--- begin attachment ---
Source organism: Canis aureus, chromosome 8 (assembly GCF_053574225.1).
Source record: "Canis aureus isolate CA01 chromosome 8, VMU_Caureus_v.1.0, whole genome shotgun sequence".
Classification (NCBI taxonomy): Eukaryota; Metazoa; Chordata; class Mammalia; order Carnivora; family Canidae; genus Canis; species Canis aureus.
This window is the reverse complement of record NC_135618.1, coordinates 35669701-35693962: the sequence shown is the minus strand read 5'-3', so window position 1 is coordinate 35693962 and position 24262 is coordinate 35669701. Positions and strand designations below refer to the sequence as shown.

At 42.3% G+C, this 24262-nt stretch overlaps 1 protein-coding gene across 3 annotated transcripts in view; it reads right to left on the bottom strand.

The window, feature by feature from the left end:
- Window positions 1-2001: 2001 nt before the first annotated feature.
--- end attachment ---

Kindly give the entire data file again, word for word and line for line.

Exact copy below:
Source organism: Canis aureus, chromosome 8 (assembly GCF_053574225.1).
Source record: "Canis aureus isolate CA01 chromosome 8, VMU_Caureus_v.1.0, whole genome shotgun sequence".
Classification (NCBI taxonomy): Eukaryota; Metazoa; Chordata; class Mammalia; order Carnivora; family Canidae; genus Canis; species Canis aureus.
This window is the reverse complement of record NC_135618.1, coordinates 35669701-35693962: the sequence shown is the minus strand read 5'-3', so window position 1 is coordinate 35693962 and position 24262 is coordinate 35669701. Positions and strand designations below refer to the sequence as shown.

At 42.3% G+C, this 24262-nt stretch overlaps 1 protein-coding gene across 3 annotated transcripts in view; it reads right to left on the bottom strand.

The window, feature by feature from the left end:
- Window positions 1-2001: 2001 nt before the first annotated feature.